Acknowledgments

    We thank all the families who were involved in the study during this difficult time and in the middle of the COVID-19 pandemic, as well as the collaborators of the MilkCORONA, which includes neonatologists, paediatricians, midwifes, nurses, research scientists and computer/laboratory technicians. This study represents a cooperative effort between different groups in Spain.

    References

    Supplementary materials

    Footnotes

    • CM-C and MCC are joint senior authors.

    • Twitter @walter_onair, @mcarmen_collado

    • Correction notice This paper has been corrected since it was published online. The Collaborators section was inadvertently omitted.

    • Collaborators MilkCORONA Collaborators: Elena Crehuá-Gaudiza, Javier Estañ-Capell from Pediatric Nutrition Research Group of INCLIVA Biomedical Research Institute of Valencia and Department of Pediatrics, Hospital Clínico Universitario, University of Valencia, Spain. Asuncion Obiol, Reyes Balanza, Department of Gynecology and Obstetrics, Hospital Universitario Dr. Peset, Valencia, Spain. Álvaro Solaz-García, Inmaculada Lara-Cantón, Health Research Institute La Fe, Neonatal Research Group, Spain and University and Polytechnic Hospital La Fe, Division of Neonatology, Valencia, Spain. Cristina Garcia (MsC), Institut de Recerca Sant Joan de Déu, Hospital Sant Joan de Déu, Barcelona, Spain. María Ríos Barnés, Infectious Diseases Unit. Pediatrics Department, Hospital Sant Joan de Déu, Barcelona, Spain. Sara Ruiz, Marta Fabre, Hospital Clínico Universitario Lozano Blesa, Zaragoza. Instituto de Investigación Sanitaria Aragón (IIS Aragón). Federico García-García, Department of Microbiology. University Clinical Hospital San Cecilio, Granada and BioHealth Research Institute (IBS), Granada, Health Sciences Technological Park, Granada, Spain. Maria José Rodríguez-Lagunas, Karla Río-Aigé, Physiology Section, Department of Biochemistry and Physiology, Faculty of Pharmacy and Food Science, University of Barcelona, Barcelona, Spain and Nutrition & Food Safety Research Institute (INSA-UB), 08921 Santa Coloma de Gramenet, Spain.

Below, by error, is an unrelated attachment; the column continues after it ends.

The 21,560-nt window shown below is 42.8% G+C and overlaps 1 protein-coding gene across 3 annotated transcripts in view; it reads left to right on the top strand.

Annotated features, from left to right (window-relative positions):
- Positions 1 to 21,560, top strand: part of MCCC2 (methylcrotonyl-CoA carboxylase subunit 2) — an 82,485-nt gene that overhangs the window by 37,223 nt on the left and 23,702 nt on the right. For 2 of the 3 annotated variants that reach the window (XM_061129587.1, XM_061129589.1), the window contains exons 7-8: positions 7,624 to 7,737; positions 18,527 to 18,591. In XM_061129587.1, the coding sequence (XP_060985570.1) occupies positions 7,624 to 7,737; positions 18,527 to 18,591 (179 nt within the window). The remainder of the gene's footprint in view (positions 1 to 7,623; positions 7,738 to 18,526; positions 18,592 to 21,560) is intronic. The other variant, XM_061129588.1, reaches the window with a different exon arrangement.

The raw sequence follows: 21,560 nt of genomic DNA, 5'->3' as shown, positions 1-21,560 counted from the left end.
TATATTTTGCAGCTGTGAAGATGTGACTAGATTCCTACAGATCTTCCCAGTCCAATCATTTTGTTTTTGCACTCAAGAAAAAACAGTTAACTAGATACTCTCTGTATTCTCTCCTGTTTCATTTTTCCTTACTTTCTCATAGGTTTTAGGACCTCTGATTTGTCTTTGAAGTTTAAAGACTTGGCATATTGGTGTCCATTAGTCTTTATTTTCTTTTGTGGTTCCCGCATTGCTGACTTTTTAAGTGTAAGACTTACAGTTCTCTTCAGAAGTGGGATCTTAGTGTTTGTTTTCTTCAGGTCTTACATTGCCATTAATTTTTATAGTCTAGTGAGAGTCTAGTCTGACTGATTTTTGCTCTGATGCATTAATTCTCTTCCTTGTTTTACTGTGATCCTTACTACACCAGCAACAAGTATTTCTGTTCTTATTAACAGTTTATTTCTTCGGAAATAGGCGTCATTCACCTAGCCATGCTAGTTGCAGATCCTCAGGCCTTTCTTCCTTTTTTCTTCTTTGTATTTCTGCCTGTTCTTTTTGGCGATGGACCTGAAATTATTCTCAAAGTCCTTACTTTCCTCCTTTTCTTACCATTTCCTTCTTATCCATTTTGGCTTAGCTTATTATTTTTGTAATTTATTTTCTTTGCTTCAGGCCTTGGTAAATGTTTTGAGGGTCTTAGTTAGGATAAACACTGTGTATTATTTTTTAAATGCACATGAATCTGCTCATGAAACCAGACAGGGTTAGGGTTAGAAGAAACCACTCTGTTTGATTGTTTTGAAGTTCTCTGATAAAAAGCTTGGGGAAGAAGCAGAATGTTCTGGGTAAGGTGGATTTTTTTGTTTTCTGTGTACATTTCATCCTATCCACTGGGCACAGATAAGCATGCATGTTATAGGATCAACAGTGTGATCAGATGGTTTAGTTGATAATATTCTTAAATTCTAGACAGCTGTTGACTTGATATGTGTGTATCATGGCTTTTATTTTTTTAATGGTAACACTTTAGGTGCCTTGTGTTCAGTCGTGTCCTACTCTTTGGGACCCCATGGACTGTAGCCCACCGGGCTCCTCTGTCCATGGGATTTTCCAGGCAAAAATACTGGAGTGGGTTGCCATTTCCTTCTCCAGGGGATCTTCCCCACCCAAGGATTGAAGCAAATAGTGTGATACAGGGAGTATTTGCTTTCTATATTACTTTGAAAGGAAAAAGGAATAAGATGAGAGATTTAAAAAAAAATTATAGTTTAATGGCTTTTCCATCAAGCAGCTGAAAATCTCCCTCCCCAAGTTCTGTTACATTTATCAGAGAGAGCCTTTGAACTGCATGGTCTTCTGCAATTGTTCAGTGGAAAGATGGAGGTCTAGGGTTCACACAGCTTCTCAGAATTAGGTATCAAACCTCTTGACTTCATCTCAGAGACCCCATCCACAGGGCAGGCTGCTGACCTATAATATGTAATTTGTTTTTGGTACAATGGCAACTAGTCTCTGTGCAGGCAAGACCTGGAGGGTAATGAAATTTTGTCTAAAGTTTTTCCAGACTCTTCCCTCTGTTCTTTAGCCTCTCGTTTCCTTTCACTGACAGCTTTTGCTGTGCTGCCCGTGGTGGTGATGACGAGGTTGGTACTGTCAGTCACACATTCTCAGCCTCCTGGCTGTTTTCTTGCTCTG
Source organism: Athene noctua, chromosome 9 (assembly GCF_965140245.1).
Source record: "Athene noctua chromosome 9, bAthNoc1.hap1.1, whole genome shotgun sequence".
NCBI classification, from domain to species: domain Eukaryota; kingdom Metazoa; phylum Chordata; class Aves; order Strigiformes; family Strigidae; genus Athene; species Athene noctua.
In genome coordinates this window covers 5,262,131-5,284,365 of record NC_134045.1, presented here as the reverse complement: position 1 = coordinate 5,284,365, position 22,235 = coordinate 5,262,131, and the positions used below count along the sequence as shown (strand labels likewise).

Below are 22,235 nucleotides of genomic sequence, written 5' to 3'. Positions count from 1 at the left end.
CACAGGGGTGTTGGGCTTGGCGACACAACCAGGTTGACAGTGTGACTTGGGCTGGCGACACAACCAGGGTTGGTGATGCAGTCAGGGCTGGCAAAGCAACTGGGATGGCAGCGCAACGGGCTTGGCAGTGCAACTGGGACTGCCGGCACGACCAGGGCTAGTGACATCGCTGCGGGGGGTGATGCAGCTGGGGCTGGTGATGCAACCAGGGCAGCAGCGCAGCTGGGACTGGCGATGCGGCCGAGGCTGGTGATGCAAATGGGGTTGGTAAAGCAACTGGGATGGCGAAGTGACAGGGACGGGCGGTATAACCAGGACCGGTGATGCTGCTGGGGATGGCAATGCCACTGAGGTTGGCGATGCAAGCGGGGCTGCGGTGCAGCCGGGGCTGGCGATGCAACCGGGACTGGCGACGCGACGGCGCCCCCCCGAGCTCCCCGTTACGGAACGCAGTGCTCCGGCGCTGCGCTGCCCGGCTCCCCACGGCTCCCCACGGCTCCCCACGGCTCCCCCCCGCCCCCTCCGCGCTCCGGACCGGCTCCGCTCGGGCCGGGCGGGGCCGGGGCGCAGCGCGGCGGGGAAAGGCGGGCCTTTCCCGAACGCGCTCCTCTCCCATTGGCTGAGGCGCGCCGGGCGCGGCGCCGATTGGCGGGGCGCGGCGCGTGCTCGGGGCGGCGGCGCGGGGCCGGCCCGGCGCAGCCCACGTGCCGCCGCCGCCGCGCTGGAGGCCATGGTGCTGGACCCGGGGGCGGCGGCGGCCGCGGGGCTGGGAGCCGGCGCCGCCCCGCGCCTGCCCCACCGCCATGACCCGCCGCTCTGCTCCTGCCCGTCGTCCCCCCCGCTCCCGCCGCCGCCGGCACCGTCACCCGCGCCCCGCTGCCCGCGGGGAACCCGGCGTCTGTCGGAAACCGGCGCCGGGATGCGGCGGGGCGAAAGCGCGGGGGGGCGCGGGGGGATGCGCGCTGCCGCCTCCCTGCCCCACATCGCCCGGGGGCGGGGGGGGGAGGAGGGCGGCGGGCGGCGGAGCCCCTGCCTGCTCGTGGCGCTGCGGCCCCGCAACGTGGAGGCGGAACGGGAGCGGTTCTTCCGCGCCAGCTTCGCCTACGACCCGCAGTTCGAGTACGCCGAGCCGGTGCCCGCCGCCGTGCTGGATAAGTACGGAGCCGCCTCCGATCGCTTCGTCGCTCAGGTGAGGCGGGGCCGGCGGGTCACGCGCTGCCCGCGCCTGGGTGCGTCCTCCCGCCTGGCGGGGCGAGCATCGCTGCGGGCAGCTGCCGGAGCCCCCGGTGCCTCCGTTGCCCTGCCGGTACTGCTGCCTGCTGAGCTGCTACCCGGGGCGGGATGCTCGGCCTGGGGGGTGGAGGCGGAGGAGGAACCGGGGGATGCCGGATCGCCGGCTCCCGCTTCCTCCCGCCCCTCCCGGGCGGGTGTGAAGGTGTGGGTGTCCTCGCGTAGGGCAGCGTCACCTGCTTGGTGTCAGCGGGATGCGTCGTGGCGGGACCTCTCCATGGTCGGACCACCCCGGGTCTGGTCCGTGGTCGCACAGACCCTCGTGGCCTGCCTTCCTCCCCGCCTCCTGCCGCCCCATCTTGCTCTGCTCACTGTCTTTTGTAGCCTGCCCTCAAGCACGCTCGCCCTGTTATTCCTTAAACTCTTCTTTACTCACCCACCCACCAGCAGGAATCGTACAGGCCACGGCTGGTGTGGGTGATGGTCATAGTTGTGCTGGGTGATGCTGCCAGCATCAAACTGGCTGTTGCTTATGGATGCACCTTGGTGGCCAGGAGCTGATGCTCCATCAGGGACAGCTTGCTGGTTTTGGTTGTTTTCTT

• Contributors Study concept and design: CM-C and MCC. Drafting of the manuscript: CB, WR, CM-C and MCC. Clinical aspects including recruitment of the participants, collection of samples and medical records: CM-C, LM, AP-L, EGV, CL, VF, FCro, FCri, GR, CC and GR-R. Sample management, processing and analysis: CB, WR, MS-R, GS, FJP-C and MCC. All authors read and approved the final manuscript.

    • Funding This study has been supported by a research grant from Fundación La Marató-TV3 (MilkCORONA, ref 202106).

    • Competing interests None declared.

    • Provenance and peer review Not commissioned; externally peer reviewed.

    • Supplemental material This content has been supplied by the author(s). It has not been vetted by BMJ Publishing Group Limited (BMJ) and may not have been peer-reviewed. Any opinions or recommendations discussed are solely those of the author(s) and are not endorsed by BMJ. BMJ disclaims all liability and responsibility arising from any reliance placed on the content. Where the content includes any translated material, BMJ does not warrant the accuracy and reliability of the translations (including but not limited to local regulations, clinical guidelines, terminology, drug names and drug dosages), and is not responsible for any error and/or omissions arising from translation and adaptation or otherwise.